So I rode with a friend yesterday morning in the park. We met another woman and all agreed that a recently-built “privacy fence” for a new low-density (?) gated community directly lining the path creates a dangerous-by-design corridor (especially for women and girls, although perhaps simply dangerous for everyone), with no sight lines or escape routes (and that being told to “ride with someone” is not the answer City Hall should be giving on this transportation route). (See here for a previous post about that, if interested.)
Then I pedaled over to the biggest business district in my city to finish checking out the new painted picnic tables that have been added in all business districts (except one) to encourage support during the ongoing pandemic. (It’s for my next People for Bikes’ Ride Spot route — you can see my other routes here). But I fell upon what can only be called Carmegeddon and my only possible first words were, “What fresh hell is this?”
Turns out the monthly largest-car-gathering-in-the-southeastern-United-States (usually in the expansive sea of parking lots) was now circling the mall (due to COVID restrictions) and every single car seemed to be revving, blasting, zooming, honking its way along, spewing old-car fumes everywhere and making the wearing of a mask (luckily, handy!) all the more necessary. I met one other person on a bike, named Woody. I designated him Today’s Nice Stranger (see that ongoing photo essay here, if interested).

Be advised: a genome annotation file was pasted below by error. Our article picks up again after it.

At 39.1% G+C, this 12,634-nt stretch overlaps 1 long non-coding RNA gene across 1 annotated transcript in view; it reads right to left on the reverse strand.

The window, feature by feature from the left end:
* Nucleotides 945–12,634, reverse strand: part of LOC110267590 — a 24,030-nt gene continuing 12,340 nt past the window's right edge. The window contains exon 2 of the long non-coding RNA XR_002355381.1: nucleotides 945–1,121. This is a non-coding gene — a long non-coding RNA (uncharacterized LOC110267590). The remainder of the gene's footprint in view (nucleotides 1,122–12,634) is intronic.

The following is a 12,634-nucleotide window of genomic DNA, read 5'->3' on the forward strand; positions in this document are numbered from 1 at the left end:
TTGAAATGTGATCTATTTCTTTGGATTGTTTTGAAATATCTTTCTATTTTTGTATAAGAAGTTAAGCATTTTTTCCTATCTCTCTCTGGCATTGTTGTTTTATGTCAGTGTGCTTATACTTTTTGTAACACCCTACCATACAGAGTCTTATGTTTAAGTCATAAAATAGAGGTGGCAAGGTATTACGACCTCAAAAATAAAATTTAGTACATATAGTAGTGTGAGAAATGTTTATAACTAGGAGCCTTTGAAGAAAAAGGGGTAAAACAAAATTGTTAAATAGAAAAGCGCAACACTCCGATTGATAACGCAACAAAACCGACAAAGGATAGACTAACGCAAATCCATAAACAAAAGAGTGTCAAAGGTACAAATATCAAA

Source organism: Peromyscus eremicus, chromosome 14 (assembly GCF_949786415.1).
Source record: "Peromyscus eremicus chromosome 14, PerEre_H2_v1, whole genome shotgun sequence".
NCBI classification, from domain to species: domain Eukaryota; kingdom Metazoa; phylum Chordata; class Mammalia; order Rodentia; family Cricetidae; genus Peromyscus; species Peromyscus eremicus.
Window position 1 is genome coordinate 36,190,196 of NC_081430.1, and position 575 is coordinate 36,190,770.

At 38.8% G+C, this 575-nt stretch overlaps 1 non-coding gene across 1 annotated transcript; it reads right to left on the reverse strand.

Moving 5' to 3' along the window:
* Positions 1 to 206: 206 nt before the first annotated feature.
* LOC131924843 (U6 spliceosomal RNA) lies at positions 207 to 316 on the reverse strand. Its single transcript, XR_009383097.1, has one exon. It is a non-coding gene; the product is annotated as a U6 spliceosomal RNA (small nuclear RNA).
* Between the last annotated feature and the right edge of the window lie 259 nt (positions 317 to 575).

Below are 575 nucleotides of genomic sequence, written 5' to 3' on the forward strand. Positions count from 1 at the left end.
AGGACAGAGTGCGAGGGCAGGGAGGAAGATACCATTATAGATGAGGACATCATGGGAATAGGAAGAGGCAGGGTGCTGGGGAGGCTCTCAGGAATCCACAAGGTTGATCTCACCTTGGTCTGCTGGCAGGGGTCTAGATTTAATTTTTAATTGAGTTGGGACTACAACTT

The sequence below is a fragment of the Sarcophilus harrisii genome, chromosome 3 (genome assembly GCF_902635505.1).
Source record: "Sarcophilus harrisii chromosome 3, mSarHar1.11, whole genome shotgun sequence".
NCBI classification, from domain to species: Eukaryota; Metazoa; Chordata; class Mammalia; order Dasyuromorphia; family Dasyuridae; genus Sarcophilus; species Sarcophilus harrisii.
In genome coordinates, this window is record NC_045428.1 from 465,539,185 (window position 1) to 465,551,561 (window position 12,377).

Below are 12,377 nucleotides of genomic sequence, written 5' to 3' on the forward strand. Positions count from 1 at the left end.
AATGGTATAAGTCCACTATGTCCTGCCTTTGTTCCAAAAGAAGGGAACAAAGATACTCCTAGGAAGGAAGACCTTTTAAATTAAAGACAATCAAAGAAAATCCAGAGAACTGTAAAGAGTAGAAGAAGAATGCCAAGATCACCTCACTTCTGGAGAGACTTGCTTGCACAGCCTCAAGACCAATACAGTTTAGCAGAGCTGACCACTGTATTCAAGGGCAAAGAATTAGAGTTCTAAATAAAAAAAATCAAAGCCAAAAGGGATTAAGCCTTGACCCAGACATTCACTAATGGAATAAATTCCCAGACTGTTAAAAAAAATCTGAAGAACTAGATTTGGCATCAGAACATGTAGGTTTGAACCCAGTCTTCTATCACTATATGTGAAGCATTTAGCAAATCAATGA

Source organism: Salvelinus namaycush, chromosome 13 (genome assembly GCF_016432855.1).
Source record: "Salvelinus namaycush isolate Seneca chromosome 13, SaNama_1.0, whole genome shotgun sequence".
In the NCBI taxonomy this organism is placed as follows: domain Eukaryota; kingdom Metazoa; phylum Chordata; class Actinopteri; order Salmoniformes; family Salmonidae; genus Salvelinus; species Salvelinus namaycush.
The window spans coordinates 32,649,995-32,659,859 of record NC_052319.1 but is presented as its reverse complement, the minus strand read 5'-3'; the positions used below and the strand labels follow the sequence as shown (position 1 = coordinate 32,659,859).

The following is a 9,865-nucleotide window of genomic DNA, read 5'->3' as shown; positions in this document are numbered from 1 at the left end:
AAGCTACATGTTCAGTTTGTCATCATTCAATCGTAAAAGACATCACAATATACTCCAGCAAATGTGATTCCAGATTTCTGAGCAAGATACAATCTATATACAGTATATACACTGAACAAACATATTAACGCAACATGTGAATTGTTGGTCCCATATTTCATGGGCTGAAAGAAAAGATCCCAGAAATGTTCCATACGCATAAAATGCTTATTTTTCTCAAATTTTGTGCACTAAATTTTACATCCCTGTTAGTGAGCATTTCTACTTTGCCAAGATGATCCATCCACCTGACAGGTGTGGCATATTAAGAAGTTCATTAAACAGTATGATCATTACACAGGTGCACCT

And then I discovered what appears to be the first part of a planned multiuse path on this road (not just the decriminalized sidewalk — see Metro Atlanta Suburb-City Creates 65 Miles of Multiuse Paths Literally Overnight). It is crooked, but then again, them’s the times we’re livin’ in, right?
Speaking of which, I noticed the now-nationally-famous Everything Will Be OK mural replica on the side of a barn at the art gallery is gone, on a weekend when the president of our country is facing life-or-death with a COVID diagnosis in the hospital just a few weeks before our national election. (I pray for his safe recovery, just as I prayed for my father-in-law, whom we lost in April due to COVID.) And I’m just spitballing here, but this was probably a bad time to remove it. Yes, yes, I know it’s being moved to make room for new art. But, still.
Here’s what it looked like when the sign was there:
I’m still taking daily leaps of faith, by the way. Join me. It’s all we got right now.